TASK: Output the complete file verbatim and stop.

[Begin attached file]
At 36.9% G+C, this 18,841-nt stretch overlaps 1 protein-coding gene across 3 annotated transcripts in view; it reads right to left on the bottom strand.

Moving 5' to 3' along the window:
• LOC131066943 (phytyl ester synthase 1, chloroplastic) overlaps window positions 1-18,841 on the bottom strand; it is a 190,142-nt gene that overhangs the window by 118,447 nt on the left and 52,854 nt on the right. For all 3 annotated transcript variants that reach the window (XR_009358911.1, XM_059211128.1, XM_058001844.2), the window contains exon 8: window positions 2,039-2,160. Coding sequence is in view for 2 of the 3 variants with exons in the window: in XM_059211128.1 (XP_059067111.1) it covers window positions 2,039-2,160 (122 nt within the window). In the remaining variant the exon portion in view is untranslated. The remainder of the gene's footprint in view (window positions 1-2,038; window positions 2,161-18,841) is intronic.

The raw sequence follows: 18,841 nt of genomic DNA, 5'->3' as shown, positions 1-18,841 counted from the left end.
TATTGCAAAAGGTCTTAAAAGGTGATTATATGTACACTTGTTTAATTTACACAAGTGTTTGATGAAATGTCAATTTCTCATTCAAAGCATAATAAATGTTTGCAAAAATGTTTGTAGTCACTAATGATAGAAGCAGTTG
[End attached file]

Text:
At 36.9% G+C, this 18,841-nt stretch overlaps 1 protein-coding gene across 3 annotated transcripts in view; it reads right to left on the bottom strand.

Moving 5' to 3' along the window:
• LOC131066943 (phytyl ester synthase 1, chloroplastic) overlaps window positions 1-18,841 on the bottom strand; it is a 190,142-nt gene that overhangs the window by 118,447 nt on the left and 52,854 nt on the right. For all 3 annotated transcript variants that reach the window (XR_009358911.1, XM_059211128.1, XM_058001844.2), the window contains exon 8: window positions 2,039-2,160. Coding sequence is in view for 2 of the 3 variants with exons in the window: in XM_059211128.1 (XP_059067111.1) it covers window positions 2,039-2,160 (122 nt within the window). In the remaining variant the exon portion in view is untranslated. The remainder of the gene's footprint in view (window positions 1-2,038; window positions 2,161-18,841) is intronic.

The raw sequence follows: 18,841 nt of genomic DNA, 5'->3' as shown, positions 1-18,841 counted from the left end.
TATTGCAAAAGGTCTTAAAAGGTGATTATATGTACACTTGTTTAATTTACACAAGTGTTTGATGAAATGTCAATTTCTCATTCAAAGCATAATAAATGTTTGCAAAAATGTTTGTAGTCACTAATGATAGAAGCAGTTG